That's right.. DX12 is a MS strategy to boost their platforms that I even doubt the PS4 will be getting it (at least at first), PCs and XBOX One will for sure, now on terms of Android it would totally go against its own nature to even thinking going with DX 12... that and like Laurence said: "even if Google wants to." It's up to MS to let them in. Now for Apple and game developers the iOS 8 Metal API is going to boost current and future games for iOS platform, and seeing how fast current games are updating to support METAL I bet the API is "easy" to use/implement besides all the extra benefits for A7/8 devices running iOS 8. So make your own conclusions, iOS 8 + Metal API + more and more games supporting MFi controllers...


29 Oct 2014, 7:07 p.m.

I'm starting to believe "developer" blogs these days are becoming more and more worthless, since most of these "developers" don't have a clue what they are talking about.

Saying Android can use directx just because the hardware happens to be capable of doing so is like saying Apple can also use it in OSX because of the same reason. Google couldn't use it even if they wanted to! Most of your other statements are nonsensical as well. The only console using DX is the Xbox (WiiU,PS3,PS4 use OpenGL derivatives), and metal is for iOS not the mac (as you say in the last paragraph). Seriously...

To answer your question, the only place where metal MIGHT put openGL at risk is the only platform where both are available, which is IOS.

15 Nov 2014, 5:08 p.m.

But there's no such device capable of utilizing DirectX 12. And mostly, since android has yet to announce their API's that could match with metal and will end the OpenGL environment. Delays are mostly inevitable for android. While on IOS and Windows. It's a matter of Releases and updates every weeks or months. Android is surely slow to catch up in terms of technological improvements for improved communication between cpu and gpu. As well as API's.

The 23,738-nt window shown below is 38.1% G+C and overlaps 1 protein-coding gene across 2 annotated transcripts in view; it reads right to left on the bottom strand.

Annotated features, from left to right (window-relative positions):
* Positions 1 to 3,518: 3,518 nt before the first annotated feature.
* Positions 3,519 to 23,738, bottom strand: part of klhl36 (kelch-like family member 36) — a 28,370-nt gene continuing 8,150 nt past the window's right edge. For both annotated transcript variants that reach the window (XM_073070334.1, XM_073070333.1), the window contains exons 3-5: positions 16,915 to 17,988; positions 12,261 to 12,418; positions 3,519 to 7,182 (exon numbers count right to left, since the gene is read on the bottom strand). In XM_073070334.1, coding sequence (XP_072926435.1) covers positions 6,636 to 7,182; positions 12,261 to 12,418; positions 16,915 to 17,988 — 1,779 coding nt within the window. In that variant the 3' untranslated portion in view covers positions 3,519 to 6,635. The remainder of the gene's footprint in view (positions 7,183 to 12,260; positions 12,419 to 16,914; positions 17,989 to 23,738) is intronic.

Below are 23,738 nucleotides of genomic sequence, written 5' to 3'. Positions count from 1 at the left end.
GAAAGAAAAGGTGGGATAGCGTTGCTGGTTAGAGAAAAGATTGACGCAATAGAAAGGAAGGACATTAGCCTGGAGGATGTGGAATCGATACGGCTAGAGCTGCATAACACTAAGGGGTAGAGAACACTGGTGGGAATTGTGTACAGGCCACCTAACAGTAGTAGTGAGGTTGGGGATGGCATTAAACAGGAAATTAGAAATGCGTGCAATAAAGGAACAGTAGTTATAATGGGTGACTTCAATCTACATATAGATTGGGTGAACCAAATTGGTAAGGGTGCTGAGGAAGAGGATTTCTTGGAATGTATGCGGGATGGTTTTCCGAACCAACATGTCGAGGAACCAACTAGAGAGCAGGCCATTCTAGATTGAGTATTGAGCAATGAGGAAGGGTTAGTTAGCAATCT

4 Jan 2015, 8:52 a.m.

Well that's quite a stretch of imagination. Well, OpenGL isn't going anywhere just yet for several reasons:
1.) Open GL is still the primary graphics library on many unix based OS's and last I checked they've been getting some new love from devs. (Humble bundle? etc?)

2.) Well given Microsoft is has been on an open sourcing spree over the last couple of months, I won't be surprised if they decide to open source Direct-X as well. But it's hard to imagine even then, that Google will adopt it.

3.) X-Platform publishing tools like Unity still remain the dominant players in the mobile game dev space especially with indie devs. Unity for instance pretty much will support whatever you throw at it. They even recently announced support for metal saying devs have to do nothing different with their game code.

In conclusion Metal won't change much. Here's what will happen:

The Big players like EA etc. are just gonna make their dev tools portable across OpenGL and Metal and the small players (indies) are simply gonna use middleware which target all platforms. The only reasons why games will first come to IOS before Android will still be fragmentation.


20 Feb 2015, 8:21 p.m.

ever heard of Mantle API?